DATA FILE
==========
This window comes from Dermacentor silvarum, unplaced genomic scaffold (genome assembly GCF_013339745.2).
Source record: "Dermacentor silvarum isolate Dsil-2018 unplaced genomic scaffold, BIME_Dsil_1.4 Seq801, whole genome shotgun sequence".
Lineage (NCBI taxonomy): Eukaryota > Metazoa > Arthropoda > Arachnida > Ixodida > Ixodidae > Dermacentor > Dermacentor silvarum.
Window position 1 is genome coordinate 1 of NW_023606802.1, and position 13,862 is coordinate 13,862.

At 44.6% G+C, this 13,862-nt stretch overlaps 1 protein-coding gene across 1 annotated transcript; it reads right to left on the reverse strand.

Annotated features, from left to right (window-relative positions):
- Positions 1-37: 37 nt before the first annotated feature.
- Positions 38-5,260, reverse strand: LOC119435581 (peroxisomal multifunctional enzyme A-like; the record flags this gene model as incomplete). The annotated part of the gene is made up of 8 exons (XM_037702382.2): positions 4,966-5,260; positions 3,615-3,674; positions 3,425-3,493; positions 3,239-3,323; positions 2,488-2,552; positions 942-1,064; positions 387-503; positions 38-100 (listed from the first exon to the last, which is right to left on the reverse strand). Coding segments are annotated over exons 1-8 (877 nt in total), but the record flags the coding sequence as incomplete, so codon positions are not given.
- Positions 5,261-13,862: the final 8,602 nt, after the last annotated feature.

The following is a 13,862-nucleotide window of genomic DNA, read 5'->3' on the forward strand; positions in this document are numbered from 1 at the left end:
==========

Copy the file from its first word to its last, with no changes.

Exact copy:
This window comes from Dermacentor silvarum, unplaced genomic scaffold (genome assembly GCF_013339745.2).
Source record: "Dermacentor silvarum isolate Dsil-2018 unplaced genomic scaffold, BIME_Dsil_1.4 Seq801, whole genome shotgun sequence".
Lineage (NCBI taxonomy): Eukaryota > Metazoa > Arthropoda > Arachnida > Ixodida > Ixodidae > Dermacentor > Dermacentor silvarum.
Window position 1 is genome coordinate 1 of NW_023606802.1, and position 13,862 is coordinate 13,862.

At 44.6% G+C, this 13,862-nt stretch overlaps 1 protein-coding gene across 1 annotated transcript; it reads right to left on the reverse strand.

Annotated features, from left to right (window-relative positions):
- Positions 1-37: 37 nt before the first annotated feature.
- Positions 38-5,260, reverse strand: LOC119435581 (peroxisomal multifunctional enzyme A-like; the record flags this gene model as incomplete). The annotated part of the gene is made up of 8 exons (XM_037702382.2): positions 4,966-5,260; positions 3,615-3,674; positions 3,425-3,493; positions 3,239-3,323; positions 2,488-2,552; positions 942-1,064; positions 387-503; positions 38-100 (listed from the first exon to the last, which is right to left on the reverse strand). Coding segments are annotated over exons 1-8 (877 nt in total), but the record flags the coding sequence as incomplete, so codon positions are not given.
- Positions 5,261-13,862: the final 8,602 nt, after the last annotated feature.

The following is a 13,862-nucleotide window of genomic DNA, read 5'->3' on the forward strand; positions in this document are numbered from 1 at the left end: